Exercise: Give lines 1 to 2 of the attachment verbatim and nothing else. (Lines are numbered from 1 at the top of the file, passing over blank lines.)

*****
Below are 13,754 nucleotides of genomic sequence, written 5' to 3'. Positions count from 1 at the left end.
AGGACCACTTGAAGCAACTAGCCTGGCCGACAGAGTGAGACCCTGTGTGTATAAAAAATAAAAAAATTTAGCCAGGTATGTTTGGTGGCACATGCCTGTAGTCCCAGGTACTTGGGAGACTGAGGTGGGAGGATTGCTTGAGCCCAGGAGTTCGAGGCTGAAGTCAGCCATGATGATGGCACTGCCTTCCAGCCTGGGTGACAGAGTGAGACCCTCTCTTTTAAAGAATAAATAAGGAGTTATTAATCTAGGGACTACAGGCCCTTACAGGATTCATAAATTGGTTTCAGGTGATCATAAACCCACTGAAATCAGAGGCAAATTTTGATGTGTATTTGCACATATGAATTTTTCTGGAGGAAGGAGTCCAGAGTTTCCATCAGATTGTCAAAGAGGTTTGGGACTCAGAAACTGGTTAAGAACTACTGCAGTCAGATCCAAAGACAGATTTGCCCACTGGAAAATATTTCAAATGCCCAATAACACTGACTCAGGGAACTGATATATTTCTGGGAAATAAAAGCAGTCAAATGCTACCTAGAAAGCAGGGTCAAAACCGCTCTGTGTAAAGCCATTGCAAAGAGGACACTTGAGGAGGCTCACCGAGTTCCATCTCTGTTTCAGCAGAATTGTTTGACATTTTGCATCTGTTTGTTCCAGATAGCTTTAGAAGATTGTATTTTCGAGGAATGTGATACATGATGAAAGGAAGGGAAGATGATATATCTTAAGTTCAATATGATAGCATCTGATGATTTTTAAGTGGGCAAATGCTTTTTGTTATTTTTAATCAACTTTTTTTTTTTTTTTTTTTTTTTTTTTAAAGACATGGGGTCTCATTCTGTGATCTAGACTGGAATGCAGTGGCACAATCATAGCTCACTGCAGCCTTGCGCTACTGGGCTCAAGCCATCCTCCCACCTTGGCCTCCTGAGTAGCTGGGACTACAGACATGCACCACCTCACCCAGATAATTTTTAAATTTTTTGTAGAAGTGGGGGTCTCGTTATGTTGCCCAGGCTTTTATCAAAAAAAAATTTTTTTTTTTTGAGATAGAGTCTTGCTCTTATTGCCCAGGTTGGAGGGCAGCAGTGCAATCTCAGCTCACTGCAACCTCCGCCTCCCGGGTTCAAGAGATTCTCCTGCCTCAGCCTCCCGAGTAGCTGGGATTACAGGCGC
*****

Below are 13,754 nucleotides of genomic sequence, written 5' to 3'. Positions count from 1 at the left end.
AGGACCACTTGAAGCAACTAGCCTGGCCGACAGAGTGAGACCCTGTGTGTATAAAAAATAAAAAAATTTAGCCAGGTATGTTTGGTGGCACATGCCTGTAGTCCCAGGTACTTGGGAGACTGAGGTGGGAGGATTGCTTGAGCCCAGGAGTTCGAGGCTGAAGTCAGCCATGATGATGGCACTGCCTTCCAGCCTGGGTGACAGAGTGAGACCCTCTCTTTTAAAGAATAAATAAGGAGTTATTAATCTAGGGACTACAGGCCCTTACAGGATTCATAAATTGGTTTCAGGTGATCATAAACCCACTGAAATCAGAGGCAAATTTTGATGTGTATTTGCACATATGAATTTTTCTGGAGGAAGGAGTCCAGAGTTTCCATCAGATTGTCAAAGAGGTTTGGGACTCAGAAACTGGTTAAGAACTACTGCAGTCAGATCCAAAGACAGATTTGCCCACTGGAAAATATTTCAAATGCCCAATAACACTGACTCAGGGAACTGATATATTTCTGGGAAATAAAAGCAGTCAAATGCTACCTAGAAAGCAGGGTCAAAACCGCTCTGTGTAAAGCCATTGCAAAGAGGACACTTGAGGAGGCTCACCGAGTTCCATCTCTGTTTCAGCAGAATTGTTTGACATTTTGCATCTGTTTGTTCCAGATAGCTTTAGAAGATTGTATTTTCGAGGAATGTGATACATGATGAAAGGAAGGGAAGATGATATATCTTAAGTTCAATATGATAGCATCTGATGATTTTTAAGTGGGCAAATGCTTTTTGTTATTTTTAATCAACTTTTTTTTTTTTTTTTTTTTTTTTTTTAAAGACATGGGGTCTCATTCTGTGATCTAGACTGGAATGCAGTGGCACAATCATAGCTCACTGCAGCCTTGCGCTACTGGGCTCAAGCCATCCTCCCACCTTGGCCTCCTGAGTAGCTGGGACTACAGACATGCACCACCTCACCCAGATAATTTTTAAATTTTTTGTAGAAGTGGGGGTCTCGTTATGTTGCCCAGGCTTTTATCAAAAAAAAATTTTTTTTTTTTGAGATAGAGTCTTGCTCTTATTGCCCAGGTTGGAGGGCAGCAGTGCAATCTCAGCTCACTGCAACCTCCGCCTCCCGGGTTCAAGAGATTCTCCTGCCTCAGCCTCCCGAGTAGCTGGGATTACAGGCGC